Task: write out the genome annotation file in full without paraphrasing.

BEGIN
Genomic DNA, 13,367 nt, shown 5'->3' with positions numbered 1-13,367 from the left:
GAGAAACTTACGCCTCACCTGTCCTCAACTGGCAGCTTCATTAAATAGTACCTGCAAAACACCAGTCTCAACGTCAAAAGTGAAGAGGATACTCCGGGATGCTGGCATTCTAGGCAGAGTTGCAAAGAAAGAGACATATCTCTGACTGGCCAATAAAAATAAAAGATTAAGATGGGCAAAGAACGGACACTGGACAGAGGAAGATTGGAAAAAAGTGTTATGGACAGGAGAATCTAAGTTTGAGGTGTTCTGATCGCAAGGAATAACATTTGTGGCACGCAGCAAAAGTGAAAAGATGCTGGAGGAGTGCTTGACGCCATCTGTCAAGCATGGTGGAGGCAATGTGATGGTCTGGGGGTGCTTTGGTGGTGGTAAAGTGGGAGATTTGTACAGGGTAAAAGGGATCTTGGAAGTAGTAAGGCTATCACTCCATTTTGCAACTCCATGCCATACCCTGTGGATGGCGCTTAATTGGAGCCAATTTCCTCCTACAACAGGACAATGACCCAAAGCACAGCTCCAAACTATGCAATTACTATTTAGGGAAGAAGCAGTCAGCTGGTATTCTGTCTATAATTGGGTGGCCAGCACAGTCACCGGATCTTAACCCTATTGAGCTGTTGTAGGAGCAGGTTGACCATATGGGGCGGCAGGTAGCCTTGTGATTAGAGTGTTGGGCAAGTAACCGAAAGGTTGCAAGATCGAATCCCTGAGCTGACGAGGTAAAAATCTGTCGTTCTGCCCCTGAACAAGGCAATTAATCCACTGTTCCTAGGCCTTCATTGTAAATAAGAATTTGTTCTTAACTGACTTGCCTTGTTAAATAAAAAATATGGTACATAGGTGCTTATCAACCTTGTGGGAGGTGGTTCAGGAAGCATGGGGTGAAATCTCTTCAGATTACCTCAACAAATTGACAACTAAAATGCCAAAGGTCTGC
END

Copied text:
Genomic DNA, 13,367 nt, shown 5'->3' with positions numbered 1-13,367 from the left:
GAGAAACTTACGCCTCACCTGTCCTCAACTGGCAGCTTCATTAAATAGTACCTGCAAAACACCAGTCTCAACGTCAAAAGTGAAGAGGATACTCCGGGATGCTGGCATTCTAGGCAGAGTTGCAAAGAAAGAGACATATCTCTGACTGGCCAATAAAAATAAAAGATTAAGATGGGCAAAGAACGGACACTGGACAGAGGAAGATTGGAAAAAAGTGTTATGGACAGGAGAATCTAAGTTTGAGGTGTTCTGATCGCAAGGAATAACATTTGTGGCACGCAGCAAAAGTGAAAAGATGCTGGAGGAGTGCTTGACGCCATCTGTCAAGCATGGTGGAGGCAATGTGATGGTCTGGGGGTGCTTTGGTGGTGGTAAAGTGGGAGATTTGTACAGGGTAAAAGGGATCTTGGAAGTAGTAAGGCTATCACTCCATTTTGCAACTCCATGCCATACCCTGTGGATGGCGCTTAATTGGAGCCAATTTCCTCCTACAACAGGACAATGACCCAAAGCACAGCTCCAAACTATGCAATTACTATTTAGGGAAGAAGCAGTCAGCTGGTATTCTGTCTATAATTGGGTGGCCAGCACAGTCACCGGATCTTAACCCTATTGAGCTGTTGTAGGAGCAGGTTGACCATATGGGGCGGCAGGTAGCCTTGTGATTAGAGTGTTGGGCAAGTAACCGAAAGGTTGCAAGATCGAATCCCTGAGCTGACGAGGTAAAAATCTGTCGTTCTGCCCCTGAACAAGGCAATTAATCCACTGTTCCTAGGCCTTCATTGTAAATAAGAATTTGTTCTTAACTGACTTGCCTTGTTAAATAAAAAATATGGTACATAGGTGCTTATCAACCTTGTGGGAGGTGGTTCAGGAAGCATGGGGTGAAATCTCTTCAGATTACCTCAACAAATTGACAACTAAAATGCCAAAGGTCTGC